Josh Phillips as Vic Savage (AJ Nelson)
Jodi Lynn Thomas as Lois Nelson
You may or may not know (I didn’t) that the cult classic, The Creeping Terror was not just an exercise in bad filmmaking and eventual fodder for the guys of Mystery Science Theatre 3000, but also a real life, behind-the-scenes tale of spousal abuse, drug use, sexual deviant behavior and one helluva God-complex in the form of director Vic Savage.
Savage (aka AJ Nelson) dreamed of being a filmmaker. He was going to make “the biggest and best monster movie ever” and was able to convince a lot of people that he could do it. By conning, sleazing and sexing his way into their lives and pocketbooks, he actually did make the film, but it was one of the biggest pieces of crap in the history of cinema.
Schuermann’s film tells the tale of the making of this classic clunker, and all of the wacky, scary and jaw-dropping events which unfolded behind the camera. For instance, there were cars in the original film, borrowed from none other than a soon-to-be infamous Charles Manson (here played by a gap-toothed and freaky Kyle Amann). And that’s just one of the WTF bits waiting to be enjoyed. All of this has to be seen to be believed.
The film is chalk full of great performances. But aside from the slithering carpet creature itself, the picture belongs to Josh Phillips as Vic Savage. At once charming, then alarming, then downright brooding and frightening, he runs the emotional gamut. In both appearance and mannerisms, he’s reminiscent of Bill Paxton (at his most Aliens neurotic). It’s a real tour-de-force performance and worthy of greater attentions. His “drop of the hat” mood swings are creepy and sudden. It’s a testament to Schuermann as well as Phillips that the quick turn-arounds are just as unexpected and horrifying as they must have been for Lois. We’re put in those shoes and it’s not terribly pleasant. We find ourselves longing for a return to the happy-go-lucky interior of the monster puppet and the suffering, sweaty kids inside. Josh Phillips is the real deal.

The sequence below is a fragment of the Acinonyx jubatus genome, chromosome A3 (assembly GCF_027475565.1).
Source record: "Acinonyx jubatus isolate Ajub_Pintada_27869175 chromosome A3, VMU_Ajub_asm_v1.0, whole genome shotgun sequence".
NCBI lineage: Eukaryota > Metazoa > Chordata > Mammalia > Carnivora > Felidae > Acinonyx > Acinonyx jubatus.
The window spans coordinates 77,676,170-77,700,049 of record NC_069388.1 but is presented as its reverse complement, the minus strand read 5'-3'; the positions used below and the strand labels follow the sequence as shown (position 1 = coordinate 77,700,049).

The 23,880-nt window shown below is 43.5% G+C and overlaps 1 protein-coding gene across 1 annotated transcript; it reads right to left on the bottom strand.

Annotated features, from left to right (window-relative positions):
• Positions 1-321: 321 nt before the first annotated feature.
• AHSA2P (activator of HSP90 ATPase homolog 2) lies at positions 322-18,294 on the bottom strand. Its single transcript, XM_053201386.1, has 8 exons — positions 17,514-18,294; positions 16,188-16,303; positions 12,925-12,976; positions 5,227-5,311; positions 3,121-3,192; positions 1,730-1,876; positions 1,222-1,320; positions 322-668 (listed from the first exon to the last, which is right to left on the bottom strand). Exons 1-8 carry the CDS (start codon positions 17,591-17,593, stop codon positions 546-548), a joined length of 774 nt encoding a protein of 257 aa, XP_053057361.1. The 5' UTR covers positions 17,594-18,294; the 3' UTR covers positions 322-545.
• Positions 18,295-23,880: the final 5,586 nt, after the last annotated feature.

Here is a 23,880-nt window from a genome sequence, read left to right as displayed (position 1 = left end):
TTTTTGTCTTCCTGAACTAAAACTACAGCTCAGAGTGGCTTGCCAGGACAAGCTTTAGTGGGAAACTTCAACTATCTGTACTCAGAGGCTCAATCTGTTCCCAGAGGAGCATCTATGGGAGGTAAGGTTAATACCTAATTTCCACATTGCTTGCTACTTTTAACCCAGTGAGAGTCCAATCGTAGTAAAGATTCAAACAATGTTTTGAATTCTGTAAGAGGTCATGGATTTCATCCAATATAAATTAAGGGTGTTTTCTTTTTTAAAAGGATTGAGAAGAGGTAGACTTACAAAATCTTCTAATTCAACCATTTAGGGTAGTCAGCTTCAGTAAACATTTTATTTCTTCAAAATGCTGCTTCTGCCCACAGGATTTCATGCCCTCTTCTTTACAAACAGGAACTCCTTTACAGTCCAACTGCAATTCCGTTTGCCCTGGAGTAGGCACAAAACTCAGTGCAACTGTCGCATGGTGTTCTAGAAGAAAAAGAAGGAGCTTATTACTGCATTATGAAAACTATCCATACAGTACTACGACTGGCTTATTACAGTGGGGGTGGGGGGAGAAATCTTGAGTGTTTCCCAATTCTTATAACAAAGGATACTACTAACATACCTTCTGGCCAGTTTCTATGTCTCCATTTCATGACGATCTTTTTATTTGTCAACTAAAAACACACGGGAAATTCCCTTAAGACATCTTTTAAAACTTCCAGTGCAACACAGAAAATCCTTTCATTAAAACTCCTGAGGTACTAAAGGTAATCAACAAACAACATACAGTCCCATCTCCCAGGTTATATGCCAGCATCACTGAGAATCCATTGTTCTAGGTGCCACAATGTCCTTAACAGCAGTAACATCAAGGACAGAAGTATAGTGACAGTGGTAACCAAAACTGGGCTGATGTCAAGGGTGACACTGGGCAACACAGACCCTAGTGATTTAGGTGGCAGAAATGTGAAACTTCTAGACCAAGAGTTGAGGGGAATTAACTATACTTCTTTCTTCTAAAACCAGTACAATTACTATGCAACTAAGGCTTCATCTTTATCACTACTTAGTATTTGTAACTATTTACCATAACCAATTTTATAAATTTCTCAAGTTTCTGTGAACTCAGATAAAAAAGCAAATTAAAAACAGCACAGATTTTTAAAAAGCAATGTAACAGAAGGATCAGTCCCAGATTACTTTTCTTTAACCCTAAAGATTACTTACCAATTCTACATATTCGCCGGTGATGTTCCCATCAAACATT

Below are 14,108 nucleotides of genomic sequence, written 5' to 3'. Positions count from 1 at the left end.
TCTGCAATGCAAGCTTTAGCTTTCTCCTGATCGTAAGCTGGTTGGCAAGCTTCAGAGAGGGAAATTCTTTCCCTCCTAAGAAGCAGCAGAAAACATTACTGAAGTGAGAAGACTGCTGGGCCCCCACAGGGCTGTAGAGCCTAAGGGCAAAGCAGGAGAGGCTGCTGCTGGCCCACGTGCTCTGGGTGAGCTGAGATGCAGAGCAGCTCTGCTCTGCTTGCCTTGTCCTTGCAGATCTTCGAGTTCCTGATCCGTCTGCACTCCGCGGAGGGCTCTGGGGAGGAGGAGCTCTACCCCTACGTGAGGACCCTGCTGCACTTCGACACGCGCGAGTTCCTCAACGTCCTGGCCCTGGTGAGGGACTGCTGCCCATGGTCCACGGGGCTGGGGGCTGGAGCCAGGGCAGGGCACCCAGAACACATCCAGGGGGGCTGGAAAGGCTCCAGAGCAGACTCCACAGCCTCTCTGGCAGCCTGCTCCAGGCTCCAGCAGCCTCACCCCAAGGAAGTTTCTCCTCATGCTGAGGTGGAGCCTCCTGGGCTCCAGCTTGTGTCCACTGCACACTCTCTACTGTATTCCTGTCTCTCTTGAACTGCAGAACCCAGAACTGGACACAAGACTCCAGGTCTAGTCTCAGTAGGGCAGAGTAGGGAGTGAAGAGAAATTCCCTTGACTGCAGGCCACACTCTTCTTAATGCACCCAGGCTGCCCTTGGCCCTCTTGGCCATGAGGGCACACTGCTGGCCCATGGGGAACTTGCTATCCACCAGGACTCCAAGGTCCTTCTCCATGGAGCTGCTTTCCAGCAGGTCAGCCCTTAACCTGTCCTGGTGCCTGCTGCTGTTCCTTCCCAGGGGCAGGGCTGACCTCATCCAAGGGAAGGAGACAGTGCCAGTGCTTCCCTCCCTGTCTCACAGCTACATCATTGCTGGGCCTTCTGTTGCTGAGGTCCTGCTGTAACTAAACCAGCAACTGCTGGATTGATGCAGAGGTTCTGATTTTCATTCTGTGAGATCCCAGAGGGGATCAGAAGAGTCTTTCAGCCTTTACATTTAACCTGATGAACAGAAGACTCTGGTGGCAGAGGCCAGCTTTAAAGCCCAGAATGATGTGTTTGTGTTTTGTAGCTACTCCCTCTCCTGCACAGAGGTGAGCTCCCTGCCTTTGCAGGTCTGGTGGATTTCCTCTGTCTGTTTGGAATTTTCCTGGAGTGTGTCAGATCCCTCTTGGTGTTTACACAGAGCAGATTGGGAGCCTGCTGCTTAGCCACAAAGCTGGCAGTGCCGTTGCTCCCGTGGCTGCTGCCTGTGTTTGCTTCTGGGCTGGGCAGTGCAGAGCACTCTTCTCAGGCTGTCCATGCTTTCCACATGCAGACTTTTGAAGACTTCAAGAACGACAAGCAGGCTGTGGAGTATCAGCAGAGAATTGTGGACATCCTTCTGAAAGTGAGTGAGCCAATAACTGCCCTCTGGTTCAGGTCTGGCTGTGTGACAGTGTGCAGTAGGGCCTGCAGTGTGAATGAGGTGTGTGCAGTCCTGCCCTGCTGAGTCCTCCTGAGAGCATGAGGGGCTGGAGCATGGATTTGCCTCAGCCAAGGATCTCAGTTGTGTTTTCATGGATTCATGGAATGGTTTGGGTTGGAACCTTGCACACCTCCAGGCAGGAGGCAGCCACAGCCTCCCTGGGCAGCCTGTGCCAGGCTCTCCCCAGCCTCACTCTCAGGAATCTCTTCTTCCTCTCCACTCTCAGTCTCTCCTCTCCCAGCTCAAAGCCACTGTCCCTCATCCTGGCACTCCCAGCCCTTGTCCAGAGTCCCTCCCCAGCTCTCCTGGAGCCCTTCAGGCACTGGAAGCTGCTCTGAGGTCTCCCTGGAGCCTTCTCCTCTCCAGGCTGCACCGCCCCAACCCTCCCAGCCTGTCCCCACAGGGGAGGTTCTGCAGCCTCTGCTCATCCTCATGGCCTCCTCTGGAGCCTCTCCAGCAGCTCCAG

Per Schuermann, “I knew very quickly Josh was the perfect choice for Art Nelson, although there were about four strong contenders. During the audition, Josh literally leapt across the desk I was taking notes on, and ultimately he was the only one that actually scared me. Josh and I always had fun exploring how to make Vic real, but at the same time someone with little depth. I kept saying the same thing over and over – ‘Your job is to bring us a three-dimensional performance of a two-dimensional character.’ In many cases, we drew references to other films as a source of motivation. I think that was apt, given that so much of AJ Nelson’s existence was in reality a performance.”
Mission accomplished, boys!
As Lois Nelson, Jodi Lynn Thomas gives us a sweet, put upon girl with not a backbone to be found. She’s a rag doll and the film makes it obvious that she always was, even before Vic sauntered up to her in that community center and swept her off her feet. Thomas, in a Q&A following the screening, spoke about her research for the role. She read Lois Nelson’s book about her life with Savage (all names in the book were altered). Per Thomas, the horrors Lois tolerated go much deeper than what was shown on the screen. Thomas’ Lois is sympathetic and sad. As someone mentioned in the Q & A, it was a relief to see the real-life Lois in the documentary scenes. It confirmed that though she may be scarred, she made it through. You root for Lois, as did most of the audience on Sunday night. Vic returns some time later following Lois’ departure from their marriage. Putting on one of his usual “woe is me” performances, she finally takes a stand, to the delight of the audience.